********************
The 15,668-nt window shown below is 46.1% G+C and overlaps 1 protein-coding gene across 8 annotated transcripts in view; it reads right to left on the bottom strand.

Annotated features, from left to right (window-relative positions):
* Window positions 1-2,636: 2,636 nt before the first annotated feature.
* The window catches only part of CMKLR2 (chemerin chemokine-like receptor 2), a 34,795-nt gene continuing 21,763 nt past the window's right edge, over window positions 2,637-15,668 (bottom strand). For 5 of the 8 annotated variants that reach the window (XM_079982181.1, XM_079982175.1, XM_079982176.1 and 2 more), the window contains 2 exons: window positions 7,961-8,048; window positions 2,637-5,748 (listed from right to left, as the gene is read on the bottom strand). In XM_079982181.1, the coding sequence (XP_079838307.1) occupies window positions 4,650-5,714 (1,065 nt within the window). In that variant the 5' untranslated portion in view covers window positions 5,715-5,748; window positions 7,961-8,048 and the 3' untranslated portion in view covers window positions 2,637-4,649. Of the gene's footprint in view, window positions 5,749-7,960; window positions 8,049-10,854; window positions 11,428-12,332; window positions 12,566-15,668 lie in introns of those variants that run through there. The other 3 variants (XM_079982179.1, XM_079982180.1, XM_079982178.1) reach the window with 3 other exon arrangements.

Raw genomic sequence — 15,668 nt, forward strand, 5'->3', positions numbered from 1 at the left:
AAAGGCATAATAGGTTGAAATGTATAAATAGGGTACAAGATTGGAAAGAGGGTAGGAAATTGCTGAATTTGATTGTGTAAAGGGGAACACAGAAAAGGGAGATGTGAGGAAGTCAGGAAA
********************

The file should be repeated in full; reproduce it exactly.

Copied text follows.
The 15,668-nt window shown below is 46.1% G+C and overlaps 1 protein-coding gene across 8 annotated transcripts in view; it reads right to left on the bottom strand.

Annotated features, from left to right (window-relative positions):
* Window positions 1-2,636: 2,636 nt before the first annotated feature.
* The window catches only part of CMKLR2 (chemerin chemokine-like receptor 2), a 34,795-nt gene continuing 21,763 nt past the window's right edge, over window positions 2,637-15,668 (bottom strand). For 5 of the 8 annotated variants that reach the window (XM_079982181.1, XM_079982175.1, XM_079982176.1 and 2 more), the window contains 2 exons: window positions 7,961-8,048; window positions 2,637-5,748 (listed from right to left, as the gene is read on the bottom strand). In XM_079982181.1, the coding sequence (XP_079838307.1) occupies window positions 4,650-5,714 (1,065 nt within the window). In that variant the 5' untranslated portion in view covers window positions 5,715-5,748; window positions 7,961-8,048 and the 3' untranslated portion in view covers window positions 2,637-4,649. Of the gene's footprint in view, window positions 5,749-7,960; window positions 8,049-10,854; window positions 11,428-12,332; window positions 12,566-15,668 lie in introns of those variants that run through there. The other 3 variants (XM_079982179.1, XM_079982180.1, XM_079982178.1) reach the window with 3 other exon arrangements.

Raw genomic sequence — 15,668 nt, forward strand, 5'->3', positions numbered from 1 at the left:
AAAGGCATAATAGGTTGAAATGTATAAATAGGGTACAAGATTGGAAAGAGGGTAGGAAATTGCTGAATTTGATTGTGTAAAGGGGAACACAGAAAAGGGAGATGTGAGGAAGTCAGGAAA